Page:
• Remove the damaged flex: peel away the old duct seal when disassembling a flex connection and cut the duct strap. Pull away the insulation from the connection, revealing the inner liner. Take off the duct strap and tape that holds the liner in place. Slide the damaged duct off the collar carefully. Skip to the third step. Technicians slice through the duct with a knife when removing a small section of flex duct. At once, the blade cuts all three layers and follows the wire rib of the inner liner around the perimeter. Snip the wire rib with wire cutters to remove the knife once it makes a full revolution.
  • Install a Splice Connector: Fold the outer liner of the existing duct over the insulation and slide it between the insulation and the inner liner, leaving the liner exposed to about 4 inches. Slip the splice collar into the end of the inner liner of the duct and wrap the duct tape connection. Using a duct strap, lock the inner liner against the splicing collar. Until the collar’s rib rests flush against the insulation roll, push the collar into the duct.
  • Calculate the replacement section’s length: Measure the distance between the collars of the existing ducts and add two feet. For each bend, increase this calculation by an additional 1 foot.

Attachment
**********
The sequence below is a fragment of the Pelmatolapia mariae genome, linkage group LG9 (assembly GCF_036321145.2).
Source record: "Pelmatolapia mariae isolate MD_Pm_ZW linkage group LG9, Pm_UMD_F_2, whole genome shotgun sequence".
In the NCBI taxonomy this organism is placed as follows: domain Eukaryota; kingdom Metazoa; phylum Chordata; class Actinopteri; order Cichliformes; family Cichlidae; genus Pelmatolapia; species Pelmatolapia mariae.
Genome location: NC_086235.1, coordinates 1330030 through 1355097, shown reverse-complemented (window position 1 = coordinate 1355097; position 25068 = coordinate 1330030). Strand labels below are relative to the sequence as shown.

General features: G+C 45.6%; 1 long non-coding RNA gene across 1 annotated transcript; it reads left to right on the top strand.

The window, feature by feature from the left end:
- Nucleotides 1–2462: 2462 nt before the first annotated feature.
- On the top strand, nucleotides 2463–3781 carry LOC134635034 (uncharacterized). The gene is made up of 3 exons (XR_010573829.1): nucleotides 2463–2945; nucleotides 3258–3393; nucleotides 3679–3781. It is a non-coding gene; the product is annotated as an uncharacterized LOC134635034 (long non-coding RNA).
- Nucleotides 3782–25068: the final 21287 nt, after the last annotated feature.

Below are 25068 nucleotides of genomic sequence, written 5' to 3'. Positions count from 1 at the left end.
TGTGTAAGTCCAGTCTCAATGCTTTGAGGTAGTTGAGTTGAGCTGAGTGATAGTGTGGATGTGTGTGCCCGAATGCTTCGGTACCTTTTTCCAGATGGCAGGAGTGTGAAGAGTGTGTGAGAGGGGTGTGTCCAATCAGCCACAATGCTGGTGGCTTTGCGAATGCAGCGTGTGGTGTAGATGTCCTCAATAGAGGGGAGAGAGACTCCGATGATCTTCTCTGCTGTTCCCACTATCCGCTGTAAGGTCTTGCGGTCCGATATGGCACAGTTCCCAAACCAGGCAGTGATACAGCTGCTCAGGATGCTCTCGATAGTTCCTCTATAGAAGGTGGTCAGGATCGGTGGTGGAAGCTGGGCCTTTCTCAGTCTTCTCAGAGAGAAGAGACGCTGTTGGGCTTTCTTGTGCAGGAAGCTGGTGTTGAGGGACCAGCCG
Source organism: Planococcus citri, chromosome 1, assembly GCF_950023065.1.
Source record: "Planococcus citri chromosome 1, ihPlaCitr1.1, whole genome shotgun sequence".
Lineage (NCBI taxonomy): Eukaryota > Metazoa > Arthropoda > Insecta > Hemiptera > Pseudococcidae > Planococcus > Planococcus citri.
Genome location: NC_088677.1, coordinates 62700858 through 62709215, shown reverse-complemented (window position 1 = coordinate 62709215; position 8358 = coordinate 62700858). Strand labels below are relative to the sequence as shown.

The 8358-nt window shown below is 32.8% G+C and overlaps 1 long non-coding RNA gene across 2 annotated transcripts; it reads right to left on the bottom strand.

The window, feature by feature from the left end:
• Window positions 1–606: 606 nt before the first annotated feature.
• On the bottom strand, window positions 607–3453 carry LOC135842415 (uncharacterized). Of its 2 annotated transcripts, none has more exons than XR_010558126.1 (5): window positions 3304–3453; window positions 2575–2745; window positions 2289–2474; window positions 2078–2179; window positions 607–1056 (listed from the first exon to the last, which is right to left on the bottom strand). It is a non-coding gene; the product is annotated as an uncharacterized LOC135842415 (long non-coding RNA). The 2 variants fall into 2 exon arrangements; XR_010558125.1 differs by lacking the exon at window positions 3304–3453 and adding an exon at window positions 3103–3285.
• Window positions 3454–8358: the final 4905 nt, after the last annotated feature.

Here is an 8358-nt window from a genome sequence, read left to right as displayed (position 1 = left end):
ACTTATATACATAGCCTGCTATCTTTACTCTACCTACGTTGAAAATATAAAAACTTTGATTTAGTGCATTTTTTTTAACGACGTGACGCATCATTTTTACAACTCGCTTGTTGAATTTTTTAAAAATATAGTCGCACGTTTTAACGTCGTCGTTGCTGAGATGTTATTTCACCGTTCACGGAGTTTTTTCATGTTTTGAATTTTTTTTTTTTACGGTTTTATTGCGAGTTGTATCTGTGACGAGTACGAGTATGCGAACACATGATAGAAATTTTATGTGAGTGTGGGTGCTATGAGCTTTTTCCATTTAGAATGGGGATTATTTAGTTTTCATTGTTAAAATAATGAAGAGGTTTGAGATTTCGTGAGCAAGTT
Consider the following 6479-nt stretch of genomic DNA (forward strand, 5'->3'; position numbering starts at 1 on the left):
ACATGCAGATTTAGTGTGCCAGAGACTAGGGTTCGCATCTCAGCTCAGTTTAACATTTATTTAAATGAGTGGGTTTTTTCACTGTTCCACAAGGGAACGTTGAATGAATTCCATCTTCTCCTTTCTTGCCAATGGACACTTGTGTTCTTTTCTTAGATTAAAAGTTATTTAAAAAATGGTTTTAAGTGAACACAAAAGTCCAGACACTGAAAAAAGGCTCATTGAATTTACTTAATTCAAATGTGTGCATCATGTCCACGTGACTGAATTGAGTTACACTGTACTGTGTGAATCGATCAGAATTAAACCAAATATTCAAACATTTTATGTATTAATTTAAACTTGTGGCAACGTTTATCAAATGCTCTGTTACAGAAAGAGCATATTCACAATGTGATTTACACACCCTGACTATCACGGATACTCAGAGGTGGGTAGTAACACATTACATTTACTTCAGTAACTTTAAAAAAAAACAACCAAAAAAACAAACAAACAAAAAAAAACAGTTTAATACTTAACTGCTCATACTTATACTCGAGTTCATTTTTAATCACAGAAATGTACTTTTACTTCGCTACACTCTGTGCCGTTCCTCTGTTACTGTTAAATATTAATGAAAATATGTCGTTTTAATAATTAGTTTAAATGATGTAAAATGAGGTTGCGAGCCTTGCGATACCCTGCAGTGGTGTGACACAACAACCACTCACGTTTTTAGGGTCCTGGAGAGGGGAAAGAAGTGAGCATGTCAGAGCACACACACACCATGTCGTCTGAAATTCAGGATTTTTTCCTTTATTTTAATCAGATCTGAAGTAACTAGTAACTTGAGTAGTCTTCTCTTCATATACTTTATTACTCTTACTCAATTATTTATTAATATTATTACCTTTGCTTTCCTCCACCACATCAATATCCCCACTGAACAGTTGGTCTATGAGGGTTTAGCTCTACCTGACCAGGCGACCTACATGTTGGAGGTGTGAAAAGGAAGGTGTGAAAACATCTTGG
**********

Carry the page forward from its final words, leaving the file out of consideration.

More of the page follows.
• Cut the new flex to the relevant length: Stretch out to the full length of the new flex duct. Roll the outer liner and tuck it between the insulation and the inner liner over the insulation. Measure from the end of the roll of insulation to the suitable location on the duct and cut with a knife. Over the insulation, roll the outer liner.
  • Install new flex: Slide the inner liner over the splicing collar, exposing about 1 inch of the collar. Seal the link with duct tape that is code-approved. Over the inner liner, slip a duct strap and tighten it with the appropriate tool. Butt the outer liner and insulation of the new section against the existing duct. With a duct strap, lock it in place. Seal the joint with duct tape or with mastic approved by code.

 

If you feel overwhelmed and need help with your Raleigh HVAC Repairs, give us a call.

 

Smart Living Home Repair Services

244 Madison Avenue , #1019

New York, NY 10016

(888) 758-9103